Opening Lines

Compounding in ophthalmology

Compounded pharmaceuticals can be another tool at the doctor’s disposal.

By Sharon Richardson, COT, OSA

Compounding is the creation of a pharmaceutical property by a licensed pharmacist. A physician might prescribe a compounded pharmaceutical for a number of reasons. The doctor may want to customize a strength, dose, or formulation of a drop, exclude an unwanted ingredient such as a preservative, or prescribe a drug that is no longer available or is in shortage.

Most compounding is done in a pharmacy that has specific equipment and training to do so safely. These facilities come in two categories: 503A and 503B. Smaller 503A compounding pharmacies are not required to register with the FDA but can only compound with a prescription for a patient. Outsourcing facilities, also known as 503B, can provide bulk amounts of a compounded drug without an individual prescription. These facilities follow the same guidelines pharmaceutical companies follow for the manufacturing of the FDA-approved drugs. While the facilities are regulated by the FDA, compounding pharmacy therapies are not subject to premarket approval requirements. And, although the compounded drugs are not FDA approved, each ingredient in the formulation of a compounded drug is FDA approved.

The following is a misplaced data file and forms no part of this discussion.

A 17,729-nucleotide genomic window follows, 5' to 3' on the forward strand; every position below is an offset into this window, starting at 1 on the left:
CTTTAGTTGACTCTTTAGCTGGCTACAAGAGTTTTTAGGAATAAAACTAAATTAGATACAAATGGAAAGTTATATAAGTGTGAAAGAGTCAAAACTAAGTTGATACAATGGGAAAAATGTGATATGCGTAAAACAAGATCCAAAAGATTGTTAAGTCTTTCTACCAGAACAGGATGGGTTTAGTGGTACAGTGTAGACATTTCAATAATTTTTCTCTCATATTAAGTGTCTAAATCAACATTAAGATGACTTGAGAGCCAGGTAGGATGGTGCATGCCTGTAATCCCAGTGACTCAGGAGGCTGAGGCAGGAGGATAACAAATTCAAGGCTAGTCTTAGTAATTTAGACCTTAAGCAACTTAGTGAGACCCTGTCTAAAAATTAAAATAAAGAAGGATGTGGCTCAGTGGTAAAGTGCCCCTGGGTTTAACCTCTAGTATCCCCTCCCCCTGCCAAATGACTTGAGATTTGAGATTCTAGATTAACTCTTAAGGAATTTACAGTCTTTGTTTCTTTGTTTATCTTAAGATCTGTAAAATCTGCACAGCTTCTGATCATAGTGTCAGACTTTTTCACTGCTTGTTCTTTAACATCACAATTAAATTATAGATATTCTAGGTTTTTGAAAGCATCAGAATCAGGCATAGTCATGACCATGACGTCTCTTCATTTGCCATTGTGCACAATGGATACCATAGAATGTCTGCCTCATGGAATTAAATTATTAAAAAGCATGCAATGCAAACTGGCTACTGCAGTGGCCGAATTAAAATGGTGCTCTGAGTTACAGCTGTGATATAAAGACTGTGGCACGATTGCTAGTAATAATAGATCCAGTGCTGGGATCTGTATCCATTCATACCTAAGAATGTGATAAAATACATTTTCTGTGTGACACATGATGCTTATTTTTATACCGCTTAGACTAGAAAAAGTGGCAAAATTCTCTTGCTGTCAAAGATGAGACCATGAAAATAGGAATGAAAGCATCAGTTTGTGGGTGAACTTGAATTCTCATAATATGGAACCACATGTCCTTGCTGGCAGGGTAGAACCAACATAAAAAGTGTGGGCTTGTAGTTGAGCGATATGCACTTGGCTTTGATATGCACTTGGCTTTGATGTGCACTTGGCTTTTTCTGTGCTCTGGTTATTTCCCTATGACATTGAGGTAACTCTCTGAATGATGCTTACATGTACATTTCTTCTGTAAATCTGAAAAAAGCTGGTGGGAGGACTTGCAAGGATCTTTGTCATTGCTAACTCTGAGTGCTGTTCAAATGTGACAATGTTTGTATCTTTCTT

An ophthalmologist may choose to prescribe a compounded drop for a number of reasons, such as an aversion to a preservative found in a commercially available drop or cost to the patient. The doctor also might prescribe a compounded drop to combine multiple therapies into a single drop — for instance, in the case of a glaucoma patient who has been prescribed multiple IOP-lowering drops. This compounded combination drop can result in fewer preservatives taken in by the patient, increased compliance, and lowered cost to the patient. It’s worth noting that insurance plan coverage can also affect price, as branded drugs may receive insurance coverage where compounded pharmaceuticals do not.

Compounding pharmacies are another tool available to the ophthalmology community to meet the needs of its patients. Knowing what they are, how they work, and how they may be utilized are the first steps in helping to utilize them.

In Brief

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